What to Know if You Are a Parent Charged With a Crime in NJ
Criminal charges can be tough for anyone, but they can be especially hard on parents because the ramifications of an arrest and/or conviction are far-reaching and, in many cases, permanent. A parent who is charged with a crime in New Jersey faces severe consequences that may include prison time, as well as the loss of custody of their children. This is particularly likely if the alleged crime either involved the parent’s child or exposed the child to danger or risk of harm. The bottom line is that the presence of a child matters a great deal when an individual is charged with a crime. Also, even if a child was not involved in the alleged criminal offense, a conviction and lengthy prison sentence could still jeopardize the defendant’s ability to raise their child going forward. That’s why it is so important for any parent accused of a crime in New Jersey to speak with an experienced criminal defense attorney at your earliest opportunity and start building a strong defense.
If you or your child’s other parent is facing criminal charges in Hudson County, New Jersey, contact the Jersey City law office of William Proetta Criminal Law to consult with a dedicated criminal defense lawyer who can assist you with addressing all of your questions and concerns. We defend parents charged with assault, endangering the welfare of a child, disorderly conduct, terroristic threats, weapons crimes, DWI offenses, and everything in between. We know how important the outcome is to your family’s future and will fight for your innocence as if your case is our own. You can reach us anytime by contacting (201) 793-8018 for an absolutely free consultation.
Criminal Charges Commonly Filed Against Parents in NJ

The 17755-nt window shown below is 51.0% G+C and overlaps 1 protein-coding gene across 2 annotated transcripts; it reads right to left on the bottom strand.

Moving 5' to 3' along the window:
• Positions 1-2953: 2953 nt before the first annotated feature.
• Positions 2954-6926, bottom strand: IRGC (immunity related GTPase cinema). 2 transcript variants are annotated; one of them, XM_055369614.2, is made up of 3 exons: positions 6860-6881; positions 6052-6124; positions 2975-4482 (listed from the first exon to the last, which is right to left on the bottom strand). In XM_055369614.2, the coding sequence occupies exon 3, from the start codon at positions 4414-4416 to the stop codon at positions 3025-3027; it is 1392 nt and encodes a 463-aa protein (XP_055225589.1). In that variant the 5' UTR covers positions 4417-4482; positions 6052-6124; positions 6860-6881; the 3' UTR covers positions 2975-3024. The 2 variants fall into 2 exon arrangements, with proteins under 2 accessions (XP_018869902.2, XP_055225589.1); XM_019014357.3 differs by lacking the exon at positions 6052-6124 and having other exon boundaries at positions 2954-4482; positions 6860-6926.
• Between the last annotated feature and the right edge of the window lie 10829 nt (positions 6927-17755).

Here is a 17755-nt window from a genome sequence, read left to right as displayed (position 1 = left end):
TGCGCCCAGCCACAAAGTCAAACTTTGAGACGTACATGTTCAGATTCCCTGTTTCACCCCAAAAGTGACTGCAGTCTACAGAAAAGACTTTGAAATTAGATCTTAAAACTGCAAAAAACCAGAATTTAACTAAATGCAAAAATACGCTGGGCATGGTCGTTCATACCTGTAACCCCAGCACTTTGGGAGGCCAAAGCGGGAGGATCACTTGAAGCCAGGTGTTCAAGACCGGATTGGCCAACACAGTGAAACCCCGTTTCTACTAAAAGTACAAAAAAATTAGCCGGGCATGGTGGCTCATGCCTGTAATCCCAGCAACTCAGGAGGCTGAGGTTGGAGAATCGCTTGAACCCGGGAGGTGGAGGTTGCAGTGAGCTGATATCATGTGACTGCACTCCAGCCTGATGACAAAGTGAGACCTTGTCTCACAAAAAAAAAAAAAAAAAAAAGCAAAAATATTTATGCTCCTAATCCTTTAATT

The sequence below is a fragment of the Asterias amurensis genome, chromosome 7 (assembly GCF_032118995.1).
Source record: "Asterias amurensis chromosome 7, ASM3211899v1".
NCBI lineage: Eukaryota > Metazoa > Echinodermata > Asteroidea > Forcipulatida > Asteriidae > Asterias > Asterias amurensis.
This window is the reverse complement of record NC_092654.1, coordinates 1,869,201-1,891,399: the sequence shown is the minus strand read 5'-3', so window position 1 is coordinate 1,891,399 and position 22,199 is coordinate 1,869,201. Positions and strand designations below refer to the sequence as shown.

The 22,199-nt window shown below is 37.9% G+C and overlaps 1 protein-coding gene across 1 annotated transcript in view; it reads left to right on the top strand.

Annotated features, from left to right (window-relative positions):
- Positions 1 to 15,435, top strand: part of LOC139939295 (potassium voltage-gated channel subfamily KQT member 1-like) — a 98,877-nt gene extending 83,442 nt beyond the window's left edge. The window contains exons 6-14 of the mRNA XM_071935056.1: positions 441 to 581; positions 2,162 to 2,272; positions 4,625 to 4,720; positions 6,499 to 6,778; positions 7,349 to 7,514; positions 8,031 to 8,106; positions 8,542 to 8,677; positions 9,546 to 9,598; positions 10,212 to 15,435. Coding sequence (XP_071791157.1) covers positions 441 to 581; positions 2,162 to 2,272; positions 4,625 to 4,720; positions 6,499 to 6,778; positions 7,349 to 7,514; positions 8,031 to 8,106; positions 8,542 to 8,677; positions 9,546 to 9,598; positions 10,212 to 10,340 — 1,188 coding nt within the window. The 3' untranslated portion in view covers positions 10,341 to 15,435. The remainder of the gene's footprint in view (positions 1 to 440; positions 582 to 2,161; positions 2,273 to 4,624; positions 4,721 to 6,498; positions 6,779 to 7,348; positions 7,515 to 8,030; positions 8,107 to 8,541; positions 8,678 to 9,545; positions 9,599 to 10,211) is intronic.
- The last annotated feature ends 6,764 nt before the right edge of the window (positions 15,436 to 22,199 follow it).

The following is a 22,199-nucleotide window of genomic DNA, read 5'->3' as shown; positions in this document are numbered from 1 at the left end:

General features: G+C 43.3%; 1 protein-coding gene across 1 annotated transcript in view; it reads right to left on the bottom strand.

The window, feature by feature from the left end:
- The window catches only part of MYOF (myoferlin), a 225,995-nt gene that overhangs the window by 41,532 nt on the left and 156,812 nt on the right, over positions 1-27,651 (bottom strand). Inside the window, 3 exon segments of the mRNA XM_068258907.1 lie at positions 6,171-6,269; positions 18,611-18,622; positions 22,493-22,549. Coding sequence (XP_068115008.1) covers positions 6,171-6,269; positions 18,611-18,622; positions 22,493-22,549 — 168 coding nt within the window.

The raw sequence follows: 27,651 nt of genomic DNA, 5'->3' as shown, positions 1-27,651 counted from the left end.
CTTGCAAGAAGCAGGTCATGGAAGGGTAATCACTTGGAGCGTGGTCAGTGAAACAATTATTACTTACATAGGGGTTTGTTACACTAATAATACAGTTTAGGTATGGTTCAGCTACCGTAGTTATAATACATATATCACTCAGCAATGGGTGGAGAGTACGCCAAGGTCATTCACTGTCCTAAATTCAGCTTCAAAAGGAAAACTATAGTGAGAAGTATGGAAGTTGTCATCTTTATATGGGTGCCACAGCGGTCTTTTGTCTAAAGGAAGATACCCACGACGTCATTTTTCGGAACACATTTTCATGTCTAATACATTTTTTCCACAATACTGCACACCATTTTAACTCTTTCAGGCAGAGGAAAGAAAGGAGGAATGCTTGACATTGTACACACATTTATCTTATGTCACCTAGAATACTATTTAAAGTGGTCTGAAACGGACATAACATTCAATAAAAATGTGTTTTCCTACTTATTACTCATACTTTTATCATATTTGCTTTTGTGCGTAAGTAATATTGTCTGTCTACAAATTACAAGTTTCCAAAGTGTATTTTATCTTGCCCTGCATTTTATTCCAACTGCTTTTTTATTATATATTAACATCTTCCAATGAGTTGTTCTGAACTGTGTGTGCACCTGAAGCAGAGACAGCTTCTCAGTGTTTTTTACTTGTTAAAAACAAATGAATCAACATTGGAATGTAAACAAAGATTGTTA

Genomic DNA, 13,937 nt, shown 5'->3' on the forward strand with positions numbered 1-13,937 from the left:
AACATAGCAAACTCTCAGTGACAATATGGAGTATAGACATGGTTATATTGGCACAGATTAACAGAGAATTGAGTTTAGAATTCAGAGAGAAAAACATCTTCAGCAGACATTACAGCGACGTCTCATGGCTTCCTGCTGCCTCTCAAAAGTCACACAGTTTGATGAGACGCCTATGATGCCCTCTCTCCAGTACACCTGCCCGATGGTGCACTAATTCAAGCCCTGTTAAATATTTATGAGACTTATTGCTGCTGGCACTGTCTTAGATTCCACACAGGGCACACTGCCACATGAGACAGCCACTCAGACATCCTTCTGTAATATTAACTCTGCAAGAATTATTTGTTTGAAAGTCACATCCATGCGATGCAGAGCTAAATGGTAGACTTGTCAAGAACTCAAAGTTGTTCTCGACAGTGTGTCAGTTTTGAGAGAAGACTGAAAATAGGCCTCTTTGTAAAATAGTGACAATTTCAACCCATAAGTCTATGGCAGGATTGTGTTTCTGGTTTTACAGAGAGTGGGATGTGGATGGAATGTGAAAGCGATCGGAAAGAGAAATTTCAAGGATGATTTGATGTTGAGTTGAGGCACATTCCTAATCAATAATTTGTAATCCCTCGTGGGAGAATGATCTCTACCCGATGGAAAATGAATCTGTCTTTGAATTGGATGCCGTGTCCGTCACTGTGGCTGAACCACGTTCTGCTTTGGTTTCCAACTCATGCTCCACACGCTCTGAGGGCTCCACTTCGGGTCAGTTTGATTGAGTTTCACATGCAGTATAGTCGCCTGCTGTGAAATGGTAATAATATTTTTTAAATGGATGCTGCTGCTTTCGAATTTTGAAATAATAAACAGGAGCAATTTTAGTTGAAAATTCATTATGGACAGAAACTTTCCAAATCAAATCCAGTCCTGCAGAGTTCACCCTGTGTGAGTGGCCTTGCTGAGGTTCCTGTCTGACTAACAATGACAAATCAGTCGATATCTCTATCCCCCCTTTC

Some common examples of criminal and motor vehicle charges that parents often face in New Jersey include: driving under the influence, assault charges, domestic violence related offenses, unlawful possession of a weapon, and drug distribution.
Parents Who Face Charges for DUI
Driving While Intoxicated (DWI): Although driving under the influence is generally a traffic offense, a DWI with a Minor charge is actually a disorderly persons offense that carries possible jail time for anyone convicted of the charge. Beyond that, the police and prosecutor might also opt to pursue charges for Endangering the Welfare of a Child.
Parents Facing Assault Charges
Assault charges: An assault charge may be classified as either a disorderly persons offense for Simple Assault or an indictable offense for Aggravated Assault. The distinction between these two charges usually revolves around the identity of the victim, as well as the severity of any injuries suffered by the victim. When the victim was a child, the defendant should expect to face Child Endangerment charges on top of the assault charges, in addition to an investigation by the Division of Child Protection and Permanency (DCP&P) for child abuse.
Parents Accused of Domestic Abuse
Domestic Violence: A conviction on an assault or threat charge already carries severe penalties that include prison time, fines, and a criminal record. When the assault or threat was committed against a spouse, significant other, co-parent, or someone with whom the defendant previously had a romantic relationship, it may be classified as an act of domestic violence. This can lead to enhanced penalties, including a restraining order that prevents the defendant from having any contact with his or her children going forward.
Parents Arrested With Weapons